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Financial goals and the key deliberations in financial planning

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Financial or monetary goals are established by individuals and corporate alike. Individuals have monetary goals which have to be met at different stages in life while financial goals enable corporate to keep a track of their income and expenditure to ensure that they don’t overshoot their budget.

In this article we focus on the personal financial goals, the most common future goals set by
individuals and some of the strategies or financial plans that can be used to implement them.

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Financial goals are generally split into short, medium and long term in addition to an emergency
fund to meet critical financial requirements. For simplicity, let’s consider short-term goals as
those that need to be met in the next couple of years, such as purchasing a new car, going on a
vacation and so on; medium- term goals are planned with a 5-7 year horizon and usually comprise
of investing in property, meeting higher education costs of kids etc. and anything beyond that is considered to be a long- term financial goal such as saving for the wedding expenses of children and life after retirement etc.

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Irrespective of the life stage of an individual, realistic financial goals can be achieved by meticulous financial planning and sound investment practices.

Individuals differ immensely in the way they plan to save for their financial goals. While some of them may be extremely risk averse, there are others who are highly aggressive when it comes to risk taking.

The second feature that comes into play is the age of the person. Typically, even the most risk
averse individuals in their early stages of occupation would not mind taking a moderate amount of risk compared to someone approaching retirement.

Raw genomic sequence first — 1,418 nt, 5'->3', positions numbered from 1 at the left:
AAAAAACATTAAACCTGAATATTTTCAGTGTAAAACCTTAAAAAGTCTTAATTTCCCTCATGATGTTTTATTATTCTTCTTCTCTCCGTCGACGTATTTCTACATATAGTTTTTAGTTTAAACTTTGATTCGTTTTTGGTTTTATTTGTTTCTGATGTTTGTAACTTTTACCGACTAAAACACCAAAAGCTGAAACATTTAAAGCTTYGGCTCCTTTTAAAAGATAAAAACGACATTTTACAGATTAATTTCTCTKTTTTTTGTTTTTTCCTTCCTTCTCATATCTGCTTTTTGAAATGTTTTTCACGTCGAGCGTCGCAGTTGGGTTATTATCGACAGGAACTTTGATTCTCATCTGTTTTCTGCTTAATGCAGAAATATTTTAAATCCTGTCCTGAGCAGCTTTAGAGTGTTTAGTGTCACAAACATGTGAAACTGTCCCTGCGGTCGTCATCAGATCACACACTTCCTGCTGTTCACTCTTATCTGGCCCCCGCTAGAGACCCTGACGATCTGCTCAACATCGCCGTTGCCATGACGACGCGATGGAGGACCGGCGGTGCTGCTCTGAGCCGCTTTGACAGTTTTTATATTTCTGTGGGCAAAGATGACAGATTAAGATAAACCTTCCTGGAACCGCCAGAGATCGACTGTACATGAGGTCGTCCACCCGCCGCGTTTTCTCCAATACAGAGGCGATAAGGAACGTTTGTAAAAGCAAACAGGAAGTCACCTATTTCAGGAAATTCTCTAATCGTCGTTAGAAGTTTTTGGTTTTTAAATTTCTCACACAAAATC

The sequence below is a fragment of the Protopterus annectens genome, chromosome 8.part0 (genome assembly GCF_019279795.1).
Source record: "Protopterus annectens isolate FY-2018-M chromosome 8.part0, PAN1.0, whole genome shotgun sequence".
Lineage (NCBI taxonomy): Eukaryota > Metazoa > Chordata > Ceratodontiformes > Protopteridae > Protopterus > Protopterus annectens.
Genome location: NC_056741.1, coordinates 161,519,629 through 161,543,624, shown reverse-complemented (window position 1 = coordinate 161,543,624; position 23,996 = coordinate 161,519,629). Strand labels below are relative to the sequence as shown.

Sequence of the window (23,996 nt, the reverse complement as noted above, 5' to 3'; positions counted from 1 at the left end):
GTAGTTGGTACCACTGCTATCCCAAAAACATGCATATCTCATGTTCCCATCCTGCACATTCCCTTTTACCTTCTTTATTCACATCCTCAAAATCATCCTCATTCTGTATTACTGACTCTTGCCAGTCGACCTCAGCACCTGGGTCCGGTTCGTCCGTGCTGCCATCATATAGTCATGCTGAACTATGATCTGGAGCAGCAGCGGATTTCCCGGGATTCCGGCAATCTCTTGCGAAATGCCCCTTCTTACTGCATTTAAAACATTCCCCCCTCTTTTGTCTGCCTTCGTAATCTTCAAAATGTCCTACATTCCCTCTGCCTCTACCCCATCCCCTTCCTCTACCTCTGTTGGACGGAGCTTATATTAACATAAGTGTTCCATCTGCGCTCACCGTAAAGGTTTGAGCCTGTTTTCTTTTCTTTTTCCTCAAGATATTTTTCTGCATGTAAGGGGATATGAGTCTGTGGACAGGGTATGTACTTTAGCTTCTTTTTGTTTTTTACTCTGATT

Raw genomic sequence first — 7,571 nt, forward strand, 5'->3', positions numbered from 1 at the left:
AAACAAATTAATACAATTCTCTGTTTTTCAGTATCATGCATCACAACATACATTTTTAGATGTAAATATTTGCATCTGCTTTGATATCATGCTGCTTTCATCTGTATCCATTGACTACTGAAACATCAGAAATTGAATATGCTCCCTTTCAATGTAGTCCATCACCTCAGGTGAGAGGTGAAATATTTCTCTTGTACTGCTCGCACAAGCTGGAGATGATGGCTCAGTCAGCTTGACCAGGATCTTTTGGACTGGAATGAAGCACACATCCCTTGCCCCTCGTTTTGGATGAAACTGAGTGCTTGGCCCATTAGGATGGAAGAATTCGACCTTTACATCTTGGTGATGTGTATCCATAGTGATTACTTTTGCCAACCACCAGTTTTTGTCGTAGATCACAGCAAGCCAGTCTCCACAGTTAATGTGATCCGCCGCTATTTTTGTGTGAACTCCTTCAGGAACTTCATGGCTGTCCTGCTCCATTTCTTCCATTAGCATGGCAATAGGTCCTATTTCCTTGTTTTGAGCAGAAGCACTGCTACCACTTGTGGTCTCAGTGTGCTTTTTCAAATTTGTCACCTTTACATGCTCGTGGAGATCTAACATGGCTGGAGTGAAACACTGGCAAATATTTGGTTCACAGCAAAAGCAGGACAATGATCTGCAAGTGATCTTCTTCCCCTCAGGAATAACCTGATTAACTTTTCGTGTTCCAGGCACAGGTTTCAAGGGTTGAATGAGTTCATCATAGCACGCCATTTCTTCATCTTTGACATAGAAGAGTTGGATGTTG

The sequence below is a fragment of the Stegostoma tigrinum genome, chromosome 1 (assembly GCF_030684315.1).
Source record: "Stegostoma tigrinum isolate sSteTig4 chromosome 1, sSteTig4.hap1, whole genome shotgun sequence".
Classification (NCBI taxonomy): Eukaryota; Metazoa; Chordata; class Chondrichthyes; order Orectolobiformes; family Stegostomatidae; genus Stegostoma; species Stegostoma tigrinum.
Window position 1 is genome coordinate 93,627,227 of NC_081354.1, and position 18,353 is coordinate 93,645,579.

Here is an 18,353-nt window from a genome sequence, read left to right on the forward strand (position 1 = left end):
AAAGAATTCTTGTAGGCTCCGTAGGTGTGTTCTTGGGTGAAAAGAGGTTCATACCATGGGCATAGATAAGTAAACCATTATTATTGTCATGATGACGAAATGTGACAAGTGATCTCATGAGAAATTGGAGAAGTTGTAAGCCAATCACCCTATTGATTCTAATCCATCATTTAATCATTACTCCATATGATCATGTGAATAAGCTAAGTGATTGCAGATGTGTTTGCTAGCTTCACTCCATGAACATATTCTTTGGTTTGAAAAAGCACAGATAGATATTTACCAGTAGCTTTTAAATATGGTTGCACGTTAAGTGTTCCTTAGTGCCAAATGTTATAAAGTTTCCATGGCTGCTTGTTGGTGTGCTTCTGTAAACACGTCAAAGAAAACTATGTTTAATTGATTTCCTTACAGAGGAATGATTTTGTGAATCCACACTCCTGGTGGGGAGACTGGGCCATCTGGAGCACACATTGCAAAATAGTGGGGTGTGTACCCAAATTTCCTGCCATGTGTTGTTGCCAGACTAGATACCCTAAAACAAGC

Finally, the purpose of a financial goal will determine investment parameters. A retired person
with no financial commitment but has some money set aside to take care of general expenses and
medical bills post retirement will invest in schemes that fetch assured monthly remuneration
rather than invest in risky equities or gold.

Commonly, savings and investments are carried out in the form of bank deposits, secure financial
instruments like government debt and risky instruments such as equities, commodities and
corporate debentures.

For risk averse individuals, investing in secure government debt could be a priority irrespective of the time horizon of the financial goal. However, returns generated by these instruments barely beat rising inflation and therefore individuals investing in them should either do so with a large capital or start at an early age.

Furthermore, investing in debt generally does not lead to capital growth unless interest is
compounded, clubbed with the principal and re-invested. In an era of falling interest rates, the
interest received will have to be reinvested at lower rates compared to the original investment,
thereby, reducing the overall return on investment (ROI).

compounded, clubbed with the principal and re-invested. In an era of falling interest rates, the
interest received will have to be reinvested at lower rates compared to the original investment,
thereby, reducing the overall return on investment (ROI).

Conversely, these zero risk financial instruments are the most preferred option to meet short-
term financial goals even for investors willing to take risks, since investing in high- risk equities could lead to capital erosion in the short- term.

Financial planning for medium term goals usually comprise of a mix of risk- based assets and
secure investments. While risk assets lead to capital growth over a period of time, the secure
assets ensure regular income.  A balanced mutual fund usually serves the purpose.

Long- term goals can be achieved with a large part of the investment being placed in funds that
invest in equities and high- rated corporate debt with a small portion in secure investments. In
addition to growth funds, there are others like the National Pension system (NPS) that cater to the long- term financial goals of retail investors.

Regardless of personal monetary goals, judicious financial planning plays a crucial role in meeting these goals. Monetary goals can be achieved by ensuring that planned savings and investments towards these goals are not deviated to any other source. Debt that is generally accumulated along the way can be gradually retired, starting with the loans carrying high interest like credit cards and narrowing down to the ones such as a home loan. Financial planning should comprise of all sources of income minus debt and expenses to arrive at the estimated savings figure.

As income rises, so should the savings towards achieving the goals. Financial plans need to be revisited every once in a while to review the progress and carry out changes in the investment structure if required.



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